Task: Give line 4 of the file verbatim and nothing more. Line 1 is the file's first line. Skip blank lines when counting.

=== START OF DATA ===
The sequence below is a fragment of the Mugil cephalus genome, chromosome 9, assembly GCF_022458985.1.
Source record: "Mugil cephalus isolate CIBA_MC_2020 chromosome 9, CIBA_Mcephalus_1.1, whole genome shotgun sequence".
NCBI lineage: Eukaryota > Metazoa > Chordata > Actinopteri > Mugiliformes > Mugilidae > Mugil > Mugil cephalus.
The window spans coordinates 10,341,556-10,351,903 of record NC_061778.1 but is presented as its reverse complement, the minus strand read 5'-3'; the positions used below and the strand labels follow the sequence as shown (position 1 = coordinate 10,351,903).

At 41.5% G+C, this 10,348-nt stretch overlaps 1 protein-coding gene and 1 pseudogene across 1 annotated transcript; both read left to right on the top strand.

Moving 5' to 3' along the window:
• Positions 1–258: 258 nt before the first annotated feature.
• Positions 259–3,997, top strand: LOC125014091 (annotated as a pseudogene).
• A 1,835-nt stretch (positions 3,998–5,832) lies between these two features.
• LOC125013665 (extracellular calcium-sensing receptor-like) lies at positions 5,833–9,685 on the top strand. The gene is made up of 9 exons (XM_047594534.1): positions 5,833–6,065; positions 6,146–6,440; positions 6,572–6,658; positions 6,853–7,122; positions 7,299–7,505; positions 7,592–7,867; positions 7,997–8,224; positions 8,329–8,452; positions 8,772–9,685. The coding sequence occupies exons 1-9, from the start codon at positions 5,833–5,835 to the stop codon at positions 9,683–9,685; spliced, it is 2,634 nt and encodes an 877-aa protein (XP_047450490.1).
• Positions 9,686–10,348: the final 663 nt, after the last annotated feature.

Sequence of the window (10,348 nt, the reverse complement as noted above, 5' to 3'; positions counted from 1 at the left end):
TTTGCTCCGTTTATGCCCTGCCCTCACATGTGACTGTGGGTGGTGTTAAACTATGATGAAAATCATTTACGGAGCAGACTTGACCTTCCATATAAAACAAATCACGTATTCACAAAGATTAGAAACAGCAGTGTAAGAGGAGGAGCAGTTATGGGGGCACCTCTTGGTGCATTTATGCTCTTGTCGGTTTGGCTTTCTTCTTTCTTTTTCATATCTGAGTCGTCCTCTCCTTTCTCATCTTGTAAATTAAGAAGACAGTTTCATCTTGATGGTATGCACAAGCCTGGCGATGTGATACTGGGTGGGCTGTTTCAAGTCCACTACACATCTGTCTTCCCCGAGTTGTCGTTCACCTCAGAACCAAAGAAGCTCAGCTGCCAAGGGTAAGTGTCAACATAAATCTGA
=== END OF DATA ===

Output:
The window spans coordinates 10,341,556-10,351,903 of record NC_061778.1 but is presented as its reverse complement, the minus strand read 5'-3'; the positions used below and the strand labels follow the sequence as shown (position 1 = coordinate 10,351,903).